Electromagnetic compatibility(EMC) refers to the ability of a device, network or system to operate satisfactorily in an electromagnetic environment. This device (equipment, system) should not itself cause electromagnetic interference that would be unacceptable to any apparatus, system or equipment present in that environment.
EMC includes spark interference, interference with telecommunication lines caused by power installations, atmospheric discharges, Lightning Electromagnetic Pulses( LEMP), nuclear electromagnetic pulses, Nuclear Electromagnetic Pulses( NEMP), and Switching Electromagnetic Pulses( SEMP) caused by switching operations.
The International Electrotechnical Commission( IEC) has defined these requirements in IEC Standard 61000-1-1, and DINin VDE 0870. DIN IEC 50, Part 902 describes that EMC from an information technology point of view means the simultaneous presence of a useful signal and an interference signal without loss ofinformation.
The Europe-wide standards for EMC are defined in the Electromagnetic Compatibility Act(EMVG) and all corresponding specifications have been legally binding since January 1, 1996. The standards for EMC apply to emission, EN 50081-1, as well as to immunity, EN 50082-2, for both domestic and commercial use. The standards EN 55022 and EN 60555 describe the emissions for equipment, as well as of cables required to operate the equipment. Proof of compliance with the European standard for interference radiation (EN 55022) and interference immunity (EN 55024) is provided by certification with the CE mark.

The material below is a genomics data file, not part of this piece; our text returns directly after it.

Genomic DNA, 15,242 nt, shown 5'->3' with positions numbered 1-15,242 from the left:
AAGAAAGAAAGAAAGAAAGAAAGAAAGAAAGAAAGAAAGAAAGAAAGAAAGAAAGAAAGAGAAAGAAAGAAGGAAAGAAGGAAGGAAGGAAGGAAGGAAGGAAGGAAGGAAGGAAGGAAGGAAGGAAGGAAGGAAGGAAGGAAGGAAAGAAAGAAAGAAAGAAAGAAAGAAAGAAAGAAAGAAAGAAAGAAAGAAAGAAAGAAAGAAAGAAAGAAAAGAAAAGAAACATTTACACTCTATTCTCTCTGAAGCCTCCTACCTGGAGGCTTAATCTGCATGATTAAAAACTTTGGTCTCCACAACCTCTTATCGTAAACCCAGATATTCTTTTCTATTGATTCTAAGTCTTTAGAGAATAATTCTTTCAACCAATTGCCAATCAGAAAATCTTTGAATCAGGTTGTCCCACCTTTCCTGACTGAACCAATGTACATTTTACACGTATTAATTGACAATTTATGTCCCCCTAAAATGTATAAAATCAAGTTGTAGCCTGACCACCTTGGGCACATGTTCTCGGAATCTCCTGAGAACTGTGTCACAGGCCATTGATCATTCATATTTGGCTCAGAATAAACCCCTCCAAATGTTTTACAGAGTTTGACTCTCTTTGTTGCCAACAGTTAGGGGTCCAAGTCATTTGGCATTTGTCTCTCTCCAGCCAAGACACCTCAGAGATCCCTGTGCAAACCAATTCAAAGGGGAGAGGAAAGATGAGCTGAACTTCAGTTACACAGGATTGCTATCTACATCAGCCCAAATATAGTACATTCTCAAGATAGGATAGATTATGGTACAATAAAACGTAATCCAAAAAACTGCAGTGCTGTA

EN 50081-1 (DIN VDE 0839 Part 81-1/3.93): Basic technical standard for electromagnetic compatibility. Part 1 of this standard deals with interference emission in residential, business and commercial areas as well as in small businesses.
EN 55022 (DIN VDE 0878 Part 3/11.89): This standard deals with the limits and measurement methods for radio interference from information technology equipment (ITE). Emission limits are specified for an overall system consisting of passive and active components: Radio interference voltages at the mains connection from 150 kHz to 30 MHz (measured on lines ) and electrical interference field strength in the range from 30 MHz to 1000 MHz (measured at distances of 3 m, 10 m and 30 m). The newer edition, which comes into force in October 2010, prescribes EMC tests up to 6 GHz. This standard describes the measurement setup and methods. The standard distinguishes between two classes: Class A for commercial operations and environments using a protective distance of 30 m, and Class B for equipment and devices for which there are no sales restrictions
EN 55011 (DIN VDE 0875 Part 11/7.92): This standard regulates the limit values and the measurement methods for radio interference from industrial, scientific and medical high- frequency equipment
EN 50082-1 (DIN VDE 0839 Part 82-1/3.93): Basic technical standard for electromagnetic compatibility. Part 1 of this standard deals with interference immunity in residential, commercial and small business environments. The current requirements regarding EMC are still very incomplete; moreover, there is no clear legislation in Europe.